When a student is accused of sexual assault, simply referencing a school's code of conduct will not provide him or her with enough information to even begin to guess what a school's processes entail. You will most likely need to make a visit to an administrator's office to obtain information, understand what's to come and stay updated on the progression of a case.
Here are a few tips that students should consider when communicating with university administrators:
Who Should Communicate with School Administrators?
Allegations of sexual assault not only deeply affect the accused and the accuser, they also affect their prospective families. For respondents, coming to their family with these incredibly stigmatized claims being brought against them is extremely embarrassing. And oftentimes, families are criticized and attacked for their family member's perceived inappropriate behavior before a hearing has even ensued. This immense pressure on all parties may cause parents to take their child's future in their hands and speak to administrators themselves. And out fear of saying the wrong thing or out of mere intimidation, a student accused of a sexual assault may feel comfortable letting their parents take the reigns and interact with school administrators on his or behalf. Some parents may be able to bring up better points and ask the appropriate questions to obtain information for a hearing.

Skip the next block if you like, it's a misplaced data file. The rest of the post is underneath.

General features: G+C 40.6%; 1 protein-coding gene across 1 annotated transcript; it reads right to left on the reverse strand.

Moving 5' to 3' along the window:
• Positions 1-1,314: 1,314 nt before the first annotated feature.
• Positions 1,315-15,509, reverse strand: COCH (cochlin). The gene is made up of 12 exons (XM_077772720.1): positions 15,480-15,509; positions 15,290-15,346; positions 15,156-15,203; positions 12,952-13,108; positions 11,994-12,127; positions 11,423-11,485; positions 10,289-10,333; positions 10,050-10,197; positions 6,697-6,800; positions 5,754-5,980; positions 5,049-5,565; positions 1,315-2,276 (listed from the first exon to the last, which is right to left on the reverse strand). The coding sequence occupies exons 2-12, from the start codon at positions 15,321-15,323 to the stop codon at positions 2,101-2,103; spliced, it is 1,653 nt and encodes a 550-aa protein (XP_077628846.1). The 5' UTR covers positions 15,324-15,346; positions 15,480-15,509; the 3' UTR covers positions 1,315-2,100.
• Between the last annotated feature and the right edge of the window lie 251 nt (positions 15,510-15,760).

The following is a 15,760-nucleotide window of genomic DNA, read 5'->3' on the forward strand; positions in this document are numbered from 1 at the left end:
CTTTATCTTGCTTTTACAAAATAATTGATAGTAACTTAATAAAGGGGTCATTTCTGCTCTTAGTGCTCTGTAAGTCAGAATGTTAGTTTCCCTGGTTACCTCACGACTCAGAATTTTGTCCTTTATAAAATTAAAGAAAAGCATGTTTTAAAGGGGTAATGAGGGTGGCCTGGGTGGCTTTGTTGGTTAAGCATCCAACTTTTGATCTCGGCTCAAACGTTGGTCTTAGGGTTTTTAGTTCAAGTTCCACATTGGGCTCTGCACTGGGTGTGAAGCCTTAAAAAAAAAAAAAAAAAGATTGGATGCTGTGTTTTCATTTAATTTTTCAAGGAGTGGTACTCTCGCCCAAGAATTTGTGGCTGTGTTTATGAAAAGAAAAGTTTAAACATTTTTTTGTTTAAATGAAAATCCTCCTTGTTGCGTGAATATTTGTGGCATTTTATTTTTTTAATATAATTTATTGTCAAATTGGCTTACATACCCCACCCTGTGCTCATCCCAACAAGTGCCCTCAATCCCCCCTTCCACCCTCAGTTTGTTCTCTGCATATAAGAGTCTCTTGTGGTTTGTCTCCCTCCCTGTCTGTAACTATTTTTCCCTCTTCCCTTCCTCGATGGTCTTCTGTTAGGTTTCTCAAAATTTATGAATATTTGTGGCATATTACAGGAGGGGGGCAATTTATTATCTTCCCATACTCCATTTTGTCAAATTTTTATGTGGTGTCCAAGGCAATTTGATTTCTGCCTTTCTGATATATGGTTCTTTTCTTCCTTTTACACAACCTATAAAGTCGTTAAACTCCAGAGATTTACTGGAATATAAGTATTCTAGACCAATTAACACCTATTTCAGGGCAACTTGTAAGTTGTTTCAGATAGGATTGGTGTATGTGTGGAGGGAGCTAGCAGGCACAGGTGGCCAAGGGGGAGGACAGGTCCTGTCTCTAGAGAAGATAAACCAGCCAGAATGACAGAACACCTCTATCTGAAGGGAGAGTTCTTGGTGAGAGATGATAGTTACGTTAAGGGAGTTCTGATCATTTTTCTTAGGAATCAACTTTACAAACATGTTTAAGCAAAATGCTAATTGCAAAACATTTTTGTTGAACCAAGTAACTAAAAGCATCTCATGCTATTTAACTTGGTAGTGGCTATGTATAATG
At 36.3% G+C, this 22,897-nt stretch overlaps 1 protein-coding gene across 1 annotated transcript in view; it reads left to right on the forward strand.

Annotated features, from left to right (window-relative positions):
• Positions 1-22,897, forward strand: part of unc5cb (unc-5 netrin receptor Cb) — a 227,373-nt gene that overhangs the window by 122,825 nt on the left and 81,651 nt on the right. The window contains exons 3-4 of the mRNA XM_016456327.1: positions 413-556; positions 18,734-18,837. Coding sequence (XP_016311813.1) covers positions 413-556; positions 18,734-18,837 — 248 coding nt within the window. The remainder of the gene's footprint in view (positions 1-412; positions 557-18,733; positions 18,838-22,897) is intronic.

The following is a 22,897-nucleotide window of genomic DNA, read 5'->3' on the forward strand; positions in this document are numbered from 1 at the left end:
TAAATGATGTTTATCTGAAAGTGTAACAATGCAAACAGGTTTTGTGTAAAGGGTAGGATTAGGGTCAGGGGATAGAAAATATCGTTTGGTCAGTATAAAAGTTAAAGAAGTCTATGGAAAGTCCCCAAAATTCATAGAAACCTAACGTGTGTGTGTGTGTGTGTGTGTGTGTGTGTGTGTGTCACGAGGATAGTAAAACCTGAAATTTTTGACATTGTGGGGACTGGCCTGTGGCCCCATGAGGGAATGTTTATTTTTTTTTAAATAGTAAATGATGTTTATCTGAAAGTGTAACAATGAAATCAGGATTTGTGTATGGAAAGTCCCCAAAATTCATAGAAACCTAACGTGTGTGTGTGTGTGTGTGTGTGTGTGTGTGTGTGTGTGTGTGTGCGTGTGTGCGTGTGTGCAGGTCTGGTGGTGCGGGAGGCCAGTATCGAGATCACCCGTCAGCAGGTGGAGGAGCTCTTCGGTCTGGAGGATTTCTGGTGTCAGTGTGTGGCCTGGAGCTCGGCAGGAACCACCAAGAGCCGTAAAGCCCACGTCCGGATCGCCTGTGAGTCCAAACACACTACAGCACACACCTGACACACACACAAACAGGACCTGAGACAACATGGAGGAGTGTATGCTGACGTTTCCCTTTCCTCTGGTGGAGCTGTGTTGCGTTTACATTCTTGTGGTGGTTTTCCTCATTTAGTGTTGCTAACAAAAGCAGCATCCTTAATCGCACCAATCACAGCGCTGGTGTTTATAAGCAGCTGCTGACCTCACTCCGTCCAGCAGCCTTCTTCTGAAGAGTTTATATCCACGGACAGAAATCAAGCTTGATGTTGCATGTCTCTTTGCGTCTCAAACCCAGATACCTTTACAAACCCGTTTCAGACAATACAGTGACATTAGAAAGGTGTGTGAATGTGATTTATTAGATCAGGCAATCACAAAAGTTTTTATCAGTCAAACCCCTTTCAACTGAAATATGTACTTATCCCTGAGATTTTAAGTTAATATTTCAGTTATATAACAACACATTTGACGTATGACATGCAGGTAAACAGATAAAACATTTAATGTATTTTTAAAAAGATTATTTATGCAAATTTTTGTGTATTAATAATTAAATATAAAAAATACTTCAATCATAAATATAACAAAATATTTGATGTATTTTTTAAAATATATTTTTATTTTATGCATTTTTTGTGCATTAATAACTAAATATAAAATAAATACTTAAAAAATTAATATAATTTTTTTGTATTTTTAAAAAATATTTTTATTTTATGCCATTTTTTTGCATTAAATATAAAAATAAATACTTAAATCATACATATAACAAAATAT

However, the reality of these situations is that school administrators may converse with parents differently than they would interact with students. Some school officials may bully, ignore or disregard the needs of a student due to the authority they have over the student body. Parents are seen as equals to administrators and in turn, are treated better by these authorities.
But there is a good reason that you, as a student, should be very involved in conversing with authorities and obtaining information. This reason being that your family will not be at the hearing speaking for you, you will be alone. If you are excluded from the process, you won't be able to defend yourself to the best of your ability. Being actively involved in all communications from the beginning is the best way to ensure you have a complete and coherent understanding of the allegations being brought against you.
Just because you have decided to be the one to have primary contact with a school, it doesn't mean that your parents can't somehow be involved. Before a school gives a parent any information, they will most likely request a Family Educational Rights and Privacy Act (FERPA) waiver. This legal document grants the school permission to discuss educational information with a parent.
Understand What's at Stake
It may be hard to not go in with a negative perception of everyone involved in a case, especially of school administrators. However, it's important you remember that some of these administrators may want school processes to be fair and impartial just as badly as you do. Although it may seem as if college authorities are out to get you, you should try to think about what's at stake for an institution if they don't go about these processes correctly. The U.S. Department of Education upholds guidelines that they must abide by. If this government agency feels as if a university or college has failed to uphold these rules, these schools could lose all federal funding. Because of this mutual understanding, you should be able to work with them. Actually trusting them during this process, however, is a different story.
It's crucial that respondents put everything in writing when corresponding with school authorities, whether it be in person, through e-mail or on the phone. Restating points that they made to you in order to assure that you both understand what was said is pivotal in deterring instances of ‘he said, she said.'